Rep. Dian Slavens (D-Canton) on Thursday called for the resignation of House Speaker Jase Bolger in light of accusations of election-rigging.
Kent County Prosecutor Bill Forsyth last week issued a report indicating Bolger and Rep. Roy Schmidt (R-Grand Rapids) worked to rig an election in Schmidt’s favor by helping Schmidt, who had served in the House as a Democrat, switch to the Republican Party just before the May 15 filing deadline.
The party switch left a vacancy for a Democratic candidate on the November ballot. Bolger admitted his role in the act, and also admitted to recruiting Schmidt’s nephew, Matt Mojzak, to run on the Democratic side.
Slavens said that while Bolger and Schmidt did not break any laws, their alleged actions undermined democracy.
“They didn’t break any law, but they broke something equally as vital to democracy; they broke the public’s trust ,” Slavens said Thursday during a press conference in Canton.
With her remarks Thursday, Slavens joined other Democrats who have demanded Bolger’s ouster.
Michigan Democratic Chairman Mark Brewer last week demanded Bolger resign, telling MLive.com “Given the fact that the people of Michigan can no longer rely on anything that comes out of his mouth, Speaker Bolger should step down immediately from leadership in the House.”
Bolger’s spokesman Ari Adler said the House Speaker has no intention of stepping down.
“The speaker has said he has no intention of resigning,” Adler said in an email. “The Kent County prosecutor determined that no laws were broken nor rules violated by the speaker or any member of his staff. “
Adler also criticized the House Democrats who have spoken out against Bolger.
“If the House Democrats are serious about accomplishing (in this) election, they need to find a way to work with Republicans instead of continually beating a rhetorical drum that accomplishes nothing,” he said in an email.
Slavens pitches election reform proposals
Slavens pitched a series of election reform proposals Thursday that she said could help enforce existing election fraud laws and preventing last-minute switches to one’s party affiliation.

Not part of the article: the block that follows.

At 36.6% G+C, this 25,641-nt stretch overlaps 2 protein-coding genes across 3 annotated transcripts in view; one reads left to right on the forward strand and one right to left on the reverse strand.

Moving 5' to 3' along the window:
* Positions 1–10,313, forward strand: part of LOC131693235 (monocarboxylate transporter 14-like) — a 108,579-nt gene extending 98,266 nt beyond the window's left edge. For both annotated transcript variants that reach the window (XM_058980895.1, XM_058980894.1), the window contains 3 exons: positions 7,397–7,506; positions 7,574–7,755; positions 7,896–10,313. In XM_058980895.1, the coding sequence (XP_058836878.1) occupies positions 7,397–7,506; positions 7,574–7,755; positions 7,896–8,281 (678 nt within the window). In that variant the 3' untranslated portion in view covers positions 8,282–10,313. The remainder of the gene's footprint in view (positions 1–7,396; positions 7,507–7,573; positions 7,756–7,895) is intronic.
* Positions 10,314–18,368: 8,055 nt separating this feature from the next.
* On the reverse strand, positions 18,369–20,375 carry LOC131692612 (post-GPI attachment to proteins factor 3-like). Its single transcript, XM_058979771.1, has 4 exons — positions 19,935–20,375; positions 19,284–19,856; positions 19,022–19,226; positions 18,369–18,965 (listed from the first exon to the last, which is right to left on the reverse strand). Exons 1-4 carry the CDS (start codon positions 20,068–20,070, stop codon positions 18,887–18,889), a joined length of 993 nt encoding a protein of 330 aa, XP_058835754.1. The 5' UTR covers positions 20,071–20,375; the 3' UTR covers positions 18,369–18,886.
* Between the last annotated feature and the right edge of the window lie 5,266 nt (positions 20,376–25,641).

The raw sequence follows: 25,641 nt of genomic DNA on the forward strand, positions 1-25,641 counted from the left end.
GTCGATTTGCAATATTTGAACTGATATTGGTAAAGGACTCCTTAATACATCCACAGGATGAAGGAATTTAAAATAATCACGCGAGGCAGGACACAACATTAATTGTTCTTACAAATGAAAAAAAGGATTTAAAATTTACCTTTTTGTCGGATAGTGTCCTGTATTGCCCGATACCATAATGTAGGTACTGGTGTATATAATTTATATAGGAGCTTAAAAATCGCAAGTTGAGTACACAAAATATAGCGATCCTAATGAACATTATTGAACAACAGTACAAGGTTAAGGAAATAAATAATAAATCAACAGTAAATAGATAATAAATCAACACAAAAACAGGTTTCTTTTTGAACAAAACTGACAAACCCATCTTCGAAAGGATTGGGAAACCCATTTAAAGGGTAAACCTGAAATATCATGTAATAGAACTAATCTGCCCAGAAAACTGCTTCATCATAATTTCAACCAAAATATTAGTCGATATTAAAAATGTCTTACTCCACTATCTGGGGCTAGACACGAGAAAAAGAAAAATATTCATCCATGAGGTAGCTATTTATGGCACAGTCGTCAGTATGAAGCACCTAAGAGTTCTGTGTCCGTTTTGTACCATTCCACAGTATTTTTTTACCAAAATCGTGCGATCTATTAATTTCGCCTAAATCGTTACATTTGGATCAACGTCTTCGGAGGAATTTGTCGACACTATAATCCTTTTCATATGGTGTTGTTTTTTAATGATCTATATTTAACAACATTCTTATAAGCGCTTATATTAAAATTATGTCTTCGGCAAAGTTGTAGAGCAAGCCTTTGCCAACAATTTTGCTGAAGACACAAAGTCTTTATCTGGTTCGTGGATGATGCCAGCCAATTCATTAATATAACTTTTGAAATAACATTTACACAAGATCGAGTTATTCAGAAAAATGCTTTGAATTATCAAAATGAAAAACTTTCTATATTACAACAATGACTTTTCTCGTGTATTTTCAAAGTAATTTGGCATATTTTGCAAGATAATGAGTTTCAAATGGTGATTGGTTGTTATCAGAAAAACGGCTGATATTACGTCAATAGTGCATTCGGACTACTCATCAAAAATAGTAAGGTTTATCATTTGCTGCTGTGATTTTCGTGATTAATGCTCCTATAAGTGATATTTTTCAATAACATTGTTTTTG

Adler said that House Republicans have began proposing their own election reform proposals and said he was “glad” Democrats were joining the GOP’s efforts.
“Serious proposals from any source will be reviewed and considered because the speaker has said we should look at increasing the standards for election law,” Adler said in an email. “Proposals simply designed to score political points, however, are not going to be considered because we need solutions, not rhetoric.”
Among the proposals touted by Slavens:
- Increasing fines for election fraud from $1,000 to $10,000 under House Bill 5722 proposed by Rep. Brandon Dillon (D-Grand Rapids), which would apply for instances of making a false affidavit or swearing falsely under oath for the purpose of securing voter registration, voting at an election or qualifying as a candidate.
- Giving opportunities for fair competition after last-minute party switches, which would allow a party to find a candidate of its choosing within 14 days if an incumbent candidate switches parties within seven days of a filing deadline.
- Requiring candidates to live in a district for 60 days before running for office.
- Returning campaign contributions after a party switch, which would amend Michigan Campaign Finance Law to mandate the return of all campaign contributions dating to one year before party switch, as well as interest, to the contributor.
- Requiring transparency in fundraising after a party switch, which would prevent candidates who signed an affidavit indicating a party switch from raising funds without first publicly disclosing the action of switching parties.
- Mandating candidates file their own affidavits, prohibiting representatives from filling out affidavits for a candidate.
- Requiring earlier filing deadlines for incumbents, moving the deadline to one week before challengers’ deadline.
Slavens said many of these bills already are moving through the House but won’t take effect during this election cycle. She indicated these measures would affect future elections.